Braid: The ugly Nenshi-Parker dustup and the politics of personal insult

There was a day when attacking the person rather than the argument was frowned upon. Now, personal slurs are often the first and only point

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A battle of insults on social media shows how far we’ve descended into personal invective as a political weapon.

All too often the attacks are based on surface qualities — race, gender, sexuality, weight, age, attractiveness.

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There was a day when this ad hominum tactic — attacking the person rather than the argument — was frowned upon. A person who used it had already lost.

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Now, deeply personal slurs are often the first and only point.

This battle started with a brutal jab at Naheed Nenshi, the ex-Calgary mayor and possible NDP leadership candidate, by David Parker, nominal head of right-wing group Take Back Alberta.

Parker posted: “The fact that a man as grotesque as Nenshi ever won “sexiest man of the year” in Calgary (let alone four years in a row); tells you everything you need to know about the mainstream media in Calgary.”

The slam at media is daily boilerplate. But “grotesque?” That’s nasty. In the context of “sexy” it’s also weird, as Nenshi noted right away.

He posted: “I’m not sure how to respond. Thanks for your interest, I guess?

“Hope you find a sexier man to satisfy you? (Or just “you seem scared of something. I wonder what.”?)

Thus goaded, Parker came back with an even cruder insult wrapped in a threat, his frequent style.

“Run little bitch, let me show you what real politics is.”

To that slur, Nenshi replied: “He seems nice.”

This was not a contest of equals. For such a controversial figure, Parker has surprisingly few followers on X, formerly Twitter — only 6,300.

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Parker’s social reach could well be wider than his X base, though.

Many people see what he says but may not want to get involved by formally following him. This guy is rhetorical high explosive.

Nenshi, on the other hand, is a genuine social media powerhouse with 380,000 followers.

His skill and appeal helped him get elected for his first term in 2010. He used Twitter to answer people’s questions — a fresh tactic back then.

After the insults, Parker took plenty of heat from people who say he goes too far.

Jeromy Farkas, mayoral candidate in 2021 and longtime Nenshi opponent on council, posted: “Parker is so scared that he probably crosses the street any time he sees purple (Nenshi’s campaign colour).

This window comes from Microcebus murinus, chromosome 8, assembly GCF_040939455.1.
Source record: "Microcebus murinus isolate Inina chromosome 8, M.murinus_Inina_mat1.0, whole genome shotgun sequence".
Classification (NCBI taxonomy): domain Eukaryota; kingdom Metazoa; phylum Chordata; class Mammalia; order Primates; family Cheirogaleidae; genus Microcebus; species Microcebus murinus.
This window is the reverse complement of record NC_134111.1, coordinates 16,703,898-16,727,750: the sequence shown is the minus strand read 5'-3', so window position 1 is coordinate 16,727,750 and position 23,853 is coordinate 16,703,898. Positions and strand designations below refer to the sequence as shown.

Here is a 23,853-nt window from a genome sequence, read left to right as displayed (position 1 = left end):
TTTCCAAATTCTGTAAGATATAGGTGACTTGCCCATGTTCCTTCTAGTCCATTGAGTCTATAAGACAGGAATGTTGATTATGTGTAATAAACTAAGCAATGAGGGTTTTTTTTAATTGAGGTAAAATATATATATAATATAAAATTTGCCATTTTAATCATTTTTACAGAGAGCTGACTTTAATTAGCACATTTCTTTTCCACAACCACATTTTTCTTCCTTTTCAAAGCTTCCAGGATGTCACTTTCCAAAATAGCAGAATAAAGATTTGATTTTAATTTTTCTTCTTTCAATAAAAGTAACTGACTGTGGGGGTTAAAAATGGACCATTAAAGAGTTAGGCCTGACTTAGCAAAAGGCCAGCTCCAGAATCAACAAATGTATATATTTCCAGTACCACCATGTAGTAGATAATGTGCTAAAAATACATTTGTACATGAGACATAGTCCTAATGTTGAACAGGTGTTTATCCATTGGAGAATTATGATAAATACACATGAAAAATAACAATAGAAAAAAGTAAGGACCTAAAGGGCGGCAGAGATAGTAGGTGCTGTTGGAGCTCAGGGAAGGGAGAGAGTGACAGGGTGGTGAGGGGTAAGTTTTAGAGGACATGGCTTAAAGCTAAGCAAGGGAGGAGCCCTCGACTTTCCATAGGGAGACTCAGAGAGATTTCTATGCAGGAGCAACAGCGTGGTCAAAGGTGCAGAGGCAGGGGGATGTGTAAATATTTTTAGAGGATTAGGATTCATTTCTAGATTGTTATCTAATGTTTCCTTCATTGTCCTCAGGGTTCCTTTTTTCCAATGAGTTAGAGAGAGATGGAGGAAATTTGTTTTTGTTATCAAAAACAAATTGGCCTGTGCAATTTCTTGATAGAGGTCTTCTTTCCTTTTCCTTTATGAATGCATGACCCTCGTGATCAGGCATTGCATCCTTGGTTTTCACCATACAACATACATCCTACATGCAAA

“Why? Despite how much he whines and complains about it, he’ll always have to live with two simple facts: Nenshi couldn’t be bought and he couldn’t be beat.”

David Parker Take Back Alberta
David Parker, at the UCP annual general meeting in Calgary on Nov. 4, 2023. Jim Wells/Postmedia

Parker’s most disgusting attack was aimed at Sarah Hoffman, the former NDP deputy premier and current leadership candidate.

I’m not comfortable with quoting this post even as an example of hateful personal taunts. It’s just too offensive to repeat.

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But Parker followed his calumny with three laughing emojis and a photo of Hoffman.

She didn’t dignify that with a reply. X erupted with disapproval.

“Shaming anyone based upon looks is the weakest argument,” said one typical response.

“It displays cowardice and contempt for anyone more intelligent than you. When cowards feel threatened they lash out.”

Parker has urged his Take Back Alberta people to buy NDP memberships and vote in a leader of their choosing.

“Take Back Alberta will be travelling the province in the coming months encouraging people to buy memberships in the NDP and make their voices heard,” he wrote.

“When the NDP cancel their leadership race, we will know they no longer believe in democracy.”

The blowback against Parker is encouraging, but it’s sadly true that many people routinely post scurrilous and hurtful personal attacks every day.

Donald Trump spawned this ugliness with verbal and media assaults on political enemies, former friends, judges and many others. He has done this literally thousands of times during and after his presidency.

This poisonous language of the schoolyard bully hasn’t quite been normalized in Alberta. But we’re getting there.

Don Braid’s column appears regularly in the Herald.

X: @DonBraid

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